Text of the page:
Thursday, May 30, 2024

Top Five Tourist Scams in India

Lipsa Mohanty 

Many people think that India is simply too big to visit in a lifetime. The nation has much to offer tourists with its fascinating landscape, rich cultural heritage, varied history, stunning architecture, and delectable cuisine. However, much like anywhere else in the world, there are well-known con artists who prey on tourists in an attempt to make a little more money.

It is difficult to visit India and not run into at least a scam artist or someone attempting to defraud you. While being extremely vigilant and cautious is a good thing, being paranoid is not. Whether you are a foreigner, or whether you are an Indian visiting another part of the country, make sure that you stay wary of these five scams that tourists fall easy prey to:

Avoid people who try to “help” you carry your bag anywhere:

One of the most prevalent visitor scams in India is probably waiting for you when you get to the airport: the friendly bag carrier. Regretfully, this is among the most well-known travel scams to be aware of when visiting India. Even though it might just cost you ten or twenty rupees, you should be the only one handling your suitcase since you never know what they might do.

Fake gift or charity scams:

It’s possible to come across a “baba” at a holy site who might offer to bless you and tie a string of blessings on your wrist; it’s apparent to consider that as a gift. However, it is likely that they are going to ask for money after tying the alleged gift, and it will be very difficult to escape the situation unpaid. Some people may pose as officials of charitable organizations and approach tourists to ask for donations. It is vital to study the organizations that you choose to help and contribute to in order to ensure that your money reaches actual people in need.

Hotel Frauds:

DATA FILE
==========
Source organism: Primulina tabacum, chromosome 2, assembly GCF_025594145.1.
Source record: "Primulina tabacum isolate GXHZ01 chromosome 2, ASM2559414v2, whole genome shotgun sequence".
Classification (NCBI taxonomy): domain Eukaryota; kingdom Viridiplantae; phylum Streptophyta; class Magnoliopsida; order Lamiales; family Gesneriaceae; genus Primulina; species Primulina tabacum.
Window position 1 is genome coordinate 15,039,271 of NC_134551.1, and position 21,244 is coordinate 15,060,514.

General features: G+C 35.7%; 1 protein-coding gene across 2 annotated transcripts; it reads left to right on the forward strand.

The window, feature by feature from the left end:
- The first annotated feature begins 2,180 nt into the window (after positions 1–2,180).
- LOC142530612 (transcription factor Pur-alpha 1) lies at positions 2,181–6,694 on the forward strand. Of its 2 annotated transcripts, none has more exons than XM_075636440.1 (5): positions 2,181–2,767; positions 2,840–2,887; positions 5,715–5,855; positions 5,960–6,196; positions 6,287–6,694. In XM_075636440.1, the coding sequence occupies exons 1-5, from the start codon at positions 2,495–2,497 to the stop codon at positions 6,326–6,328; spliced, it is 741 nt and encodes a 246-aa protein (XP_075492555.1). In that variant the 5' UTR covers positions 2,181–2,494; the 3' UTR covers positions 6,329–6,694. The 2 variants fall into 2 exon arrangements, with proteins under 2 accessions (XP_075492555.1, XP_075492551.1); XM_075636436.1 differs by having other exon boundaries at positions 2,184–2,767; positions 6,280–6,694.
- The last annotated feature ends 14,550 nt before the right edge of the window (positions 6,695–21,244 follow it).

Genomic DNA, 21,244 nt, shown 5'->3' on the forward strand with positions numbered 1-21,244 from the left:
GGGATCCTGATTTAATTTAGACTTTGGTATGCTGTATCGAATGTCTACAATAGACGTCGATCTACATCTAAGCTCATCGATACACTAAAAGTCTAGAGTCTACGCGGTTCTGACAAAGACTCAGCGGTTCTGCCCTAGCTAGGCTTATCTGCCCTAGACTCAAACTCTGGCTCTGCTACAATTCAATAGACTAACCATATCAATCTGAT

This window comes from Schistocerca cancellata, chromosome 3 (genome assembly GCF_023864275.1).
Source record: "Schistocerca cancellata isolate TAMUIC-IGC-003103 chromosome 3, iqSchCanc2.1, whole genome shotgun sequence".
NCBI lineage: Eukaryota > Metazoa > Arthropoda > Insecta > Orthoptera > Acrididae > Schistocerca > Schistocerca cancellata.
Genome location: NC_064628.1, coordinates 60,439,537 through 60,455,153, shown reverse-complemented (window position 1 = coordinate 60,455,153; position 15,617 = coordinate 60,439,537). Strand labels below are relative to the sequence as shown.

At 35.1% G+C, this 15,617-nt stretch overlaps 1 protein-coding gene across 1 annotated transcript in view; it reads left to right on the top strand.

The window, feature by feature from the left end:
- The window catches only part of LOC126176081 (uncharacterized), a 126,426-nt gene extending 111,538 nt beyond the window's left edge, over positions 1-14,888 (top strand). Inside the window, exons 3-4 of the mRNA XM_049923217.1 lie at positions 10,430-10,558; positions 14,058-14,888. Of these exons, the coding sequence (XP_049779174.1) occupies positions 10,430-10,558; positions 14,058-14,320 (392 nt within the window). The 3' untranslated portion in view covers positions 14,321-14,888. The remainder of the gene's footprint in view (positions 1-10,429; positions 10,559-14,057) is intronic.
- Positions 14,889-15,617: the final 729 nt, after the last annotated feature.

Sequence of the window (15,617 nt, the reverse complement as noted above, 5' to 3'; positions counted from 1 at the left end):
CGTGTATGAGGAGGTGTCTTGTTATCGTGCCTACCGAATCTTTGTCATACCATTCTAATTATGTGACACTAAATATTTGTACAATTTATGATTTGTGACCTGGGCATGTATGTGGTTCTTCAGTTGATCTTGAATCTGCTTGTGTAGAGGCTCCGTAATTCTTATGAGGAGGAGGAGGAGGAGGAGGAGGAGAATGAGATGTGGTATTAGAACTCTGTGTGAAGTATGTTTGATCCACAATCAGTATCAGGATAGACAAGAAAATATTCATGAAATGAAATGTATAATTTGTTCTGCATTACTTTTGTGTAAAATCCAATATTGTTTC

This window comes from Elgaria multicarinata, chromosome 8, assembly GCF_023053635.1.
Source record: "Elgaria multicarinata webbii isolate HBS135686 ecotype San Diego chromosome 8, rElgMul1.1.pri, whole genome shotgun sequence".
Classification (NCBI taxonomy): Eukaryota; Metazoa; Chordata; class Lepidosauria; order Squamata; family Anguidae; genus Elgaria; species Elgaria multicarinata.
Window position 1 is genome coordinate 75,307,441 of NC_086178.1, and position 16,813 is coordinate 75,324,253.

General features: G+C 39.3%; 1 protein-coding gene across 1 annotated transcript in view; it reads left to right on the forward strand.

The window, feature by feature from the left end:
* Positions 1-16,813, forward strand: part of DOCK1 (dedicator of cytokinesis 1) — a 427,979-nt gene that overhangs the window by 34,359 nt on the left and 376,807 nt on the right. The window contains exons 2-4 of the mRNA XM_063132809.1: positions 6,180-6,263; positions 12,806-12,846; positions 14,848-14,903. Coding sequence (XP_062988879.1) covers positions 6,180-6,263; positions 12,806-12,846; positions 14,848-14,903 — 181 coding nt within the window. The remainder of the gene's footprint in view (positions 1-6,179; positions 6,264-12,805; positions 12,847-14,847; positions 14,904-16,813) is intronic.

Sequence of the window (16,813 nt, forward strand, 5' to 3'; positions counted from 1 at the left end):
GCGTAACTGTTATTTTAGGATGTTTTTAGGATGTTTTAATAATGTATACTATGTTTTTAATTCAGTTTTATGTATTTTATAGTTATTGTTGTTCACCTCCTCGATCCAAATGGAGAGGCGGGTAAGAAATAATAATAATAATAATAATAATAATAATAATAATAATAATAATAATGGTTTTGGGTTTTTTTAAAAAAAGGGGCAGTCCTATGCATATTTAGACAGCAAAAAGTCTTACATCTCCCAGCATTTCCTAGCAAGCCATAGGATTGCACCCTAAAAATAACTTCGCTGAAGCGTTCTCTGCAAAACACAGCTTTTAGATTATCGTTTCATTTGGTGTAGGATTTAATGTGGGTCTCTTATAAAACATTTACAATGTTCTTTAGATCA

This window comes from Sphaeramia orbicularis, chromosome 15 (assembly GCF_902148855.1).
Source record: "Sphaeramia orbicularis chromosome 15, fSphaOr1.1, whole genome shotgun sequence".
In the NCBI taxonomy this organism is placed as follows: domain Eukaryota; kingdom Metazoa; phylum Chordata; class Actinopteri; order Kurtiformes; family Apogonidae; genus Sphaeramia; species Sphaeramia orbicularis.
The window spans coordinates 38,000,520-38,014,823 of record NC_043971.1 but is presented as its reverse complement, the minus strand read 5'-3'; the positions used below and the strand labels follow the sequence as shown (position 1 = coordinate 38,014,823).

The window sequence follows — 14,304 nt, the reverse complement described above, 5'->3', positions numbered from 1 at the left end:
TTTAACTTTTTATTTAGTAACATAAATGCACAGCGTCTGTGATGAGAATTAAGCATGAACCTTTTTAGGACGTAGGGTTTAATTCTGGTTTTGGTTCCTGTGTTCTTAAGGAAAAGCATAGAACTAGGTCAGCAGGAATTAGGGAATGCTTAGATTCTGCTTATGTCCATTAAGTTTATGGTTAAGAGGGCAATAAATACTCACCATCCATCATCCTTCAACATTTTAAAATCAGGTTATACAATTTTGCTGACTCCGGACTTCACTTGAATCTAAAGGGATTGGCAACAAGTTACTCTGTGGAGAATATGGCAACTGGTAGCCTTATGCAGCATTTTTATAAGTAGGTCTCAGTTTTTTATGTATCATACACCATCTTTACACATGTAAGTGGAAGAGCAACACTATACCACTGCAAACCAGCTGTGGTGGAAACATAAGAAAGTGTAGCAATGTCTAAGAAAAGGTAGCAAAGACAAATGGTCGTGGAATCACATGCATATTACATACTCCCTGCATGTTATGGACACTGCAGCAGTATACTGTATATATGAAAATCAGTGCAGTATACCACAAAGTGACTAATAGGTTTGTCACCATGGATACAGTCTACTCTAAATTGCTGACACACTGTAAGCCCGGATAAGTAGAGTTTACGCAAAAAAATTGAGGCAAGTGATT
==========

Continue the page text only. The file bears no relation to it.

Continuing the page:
Travellers may fall victim to lodging scams, especially in popular tourist destinations. Some hotels could have enticing internet deals, but when visitors get there, their accommodations may turn out to be subpar. To avoid this, book your accommodations through reliable websites or travel companies and check through previous guests’ feedback. Additionally, to ensure availability and to avoid misunderstandings, it is recommended to confirm bookings directly with the lodging establishment prior to departure.

Begging thieves:

Witnessing a “mother” clutching a sleepy baby in a carrier and asking for money at a traffic light in India can be extremely upsetting. However, these babies are often put to sleep and rented out for an entire day. A common begging tactic is to ask visitors to purchase powdered milk, if not money, so they may feed their child. The beggar might point you in the direction of a nearby store as well. But it is best to avoid such beggars, as it is most likely a scam.

The auto or taxi metre fraud:

This is undoubtedly one of those most common situations in which you discover that the metre is broken or that none exists at all! In these circumstances, the driver would most likely request a flat fee from you that is significantly more than the real fare. There are even instances where the metre runs quicker than the car so that they can claim a higher fare.

In actuality, relatively few Indian scams pose a threat to your personal safety; the majority only aim to steal your money. Avoid falling for these travel scams to keep yourself safe while visiting India! it is best to avoid questions like “Which country are you from” or “Is this your first time to India?” These are most likely just con artists trying to get you into a conversation that could end badly.

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